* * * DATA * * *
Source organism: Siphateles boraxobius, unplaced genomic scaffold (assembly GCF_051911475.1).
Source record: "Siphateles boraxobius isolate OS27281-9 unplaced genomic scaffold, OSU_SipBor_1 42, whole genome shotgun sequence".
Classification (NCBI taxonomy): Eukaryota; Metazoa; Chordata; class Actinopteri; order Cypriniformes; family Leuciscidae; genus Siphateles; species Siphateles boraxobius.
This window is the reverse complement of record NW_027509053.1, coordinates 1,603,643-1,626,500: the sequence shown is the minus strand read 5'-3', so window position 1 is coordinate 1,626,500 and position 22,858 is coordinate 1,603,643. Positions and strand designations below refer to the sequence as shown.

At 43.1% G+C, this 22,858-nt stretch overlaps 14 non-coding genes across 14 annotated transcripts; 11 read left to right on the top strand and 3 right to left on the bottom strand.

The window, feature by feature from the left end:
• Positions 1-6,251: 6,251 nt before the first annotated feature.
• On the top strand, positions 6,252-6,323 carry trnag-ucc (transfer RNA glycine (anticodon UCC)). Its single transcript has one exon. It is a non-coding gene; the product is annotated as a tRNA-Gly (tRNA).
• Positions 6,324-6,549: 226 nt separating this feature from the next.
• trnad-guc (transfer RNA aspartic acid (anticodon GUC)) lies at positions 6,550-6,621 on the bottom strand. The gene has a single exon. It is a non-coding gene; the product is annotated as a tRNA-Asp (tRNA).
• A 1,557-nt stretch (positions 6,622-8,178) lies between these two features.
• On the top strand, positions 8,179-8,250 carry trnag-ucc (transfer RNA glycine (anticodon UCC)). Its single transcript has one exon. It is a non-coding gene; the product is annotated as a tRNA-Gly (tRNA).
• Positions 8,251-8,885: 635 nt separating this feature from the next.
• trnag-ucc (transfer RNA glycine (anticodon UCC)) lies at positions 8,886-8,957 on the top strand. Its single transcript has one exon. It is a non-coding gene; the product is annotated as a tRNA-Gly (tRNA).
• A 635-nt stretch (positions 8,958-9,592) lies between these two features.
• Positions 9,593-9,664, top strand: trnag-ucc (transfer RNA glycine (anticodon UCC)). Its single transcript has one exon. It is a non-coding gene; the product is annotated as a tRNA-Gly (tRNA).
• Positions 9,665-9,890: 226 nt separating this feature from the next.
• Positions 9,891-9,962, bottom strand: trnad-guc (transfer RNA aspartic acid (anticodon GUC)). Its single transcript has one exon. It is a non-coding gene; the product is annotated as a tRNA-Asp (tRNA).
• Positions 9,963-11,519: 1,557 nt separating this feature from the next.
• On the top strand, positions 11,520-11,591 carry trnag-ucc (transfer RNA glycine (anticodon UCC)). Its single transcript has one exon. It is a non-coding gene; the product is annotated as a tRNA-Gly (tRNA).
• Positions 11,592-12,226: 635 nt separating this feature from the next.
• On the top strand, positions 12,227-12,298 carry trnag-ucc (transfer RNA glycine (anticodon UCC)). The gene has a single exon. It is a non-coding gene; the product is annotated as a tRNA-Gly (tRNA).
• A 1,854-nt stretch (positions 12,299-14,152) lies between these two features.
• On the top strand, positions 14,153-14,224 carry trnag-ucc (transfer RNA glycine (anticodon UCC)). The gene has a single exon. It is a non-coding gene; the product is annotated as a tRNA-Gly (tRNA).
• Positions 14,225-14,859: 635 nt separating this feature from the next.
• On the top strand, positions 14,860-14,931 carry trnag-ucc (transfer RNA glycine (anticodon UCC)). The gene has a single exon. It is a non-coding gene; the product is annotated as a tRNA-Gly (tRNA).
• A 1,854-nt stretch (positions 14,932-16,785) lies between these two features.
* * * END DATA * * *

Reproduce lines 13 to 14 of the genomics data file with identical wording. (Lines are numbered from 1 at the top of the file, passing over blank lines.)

• Positions 8,251-8,885: 635 nt separating this feature from the next.
• trnag-ucc (transfer RNA glycine (anticodon UCC)) lies at positions 8,886-8,957 on the top strand. Its single transcript has one exon. It is a non-coding gene; the product is annotated as a tRNA-Gly (tRNA).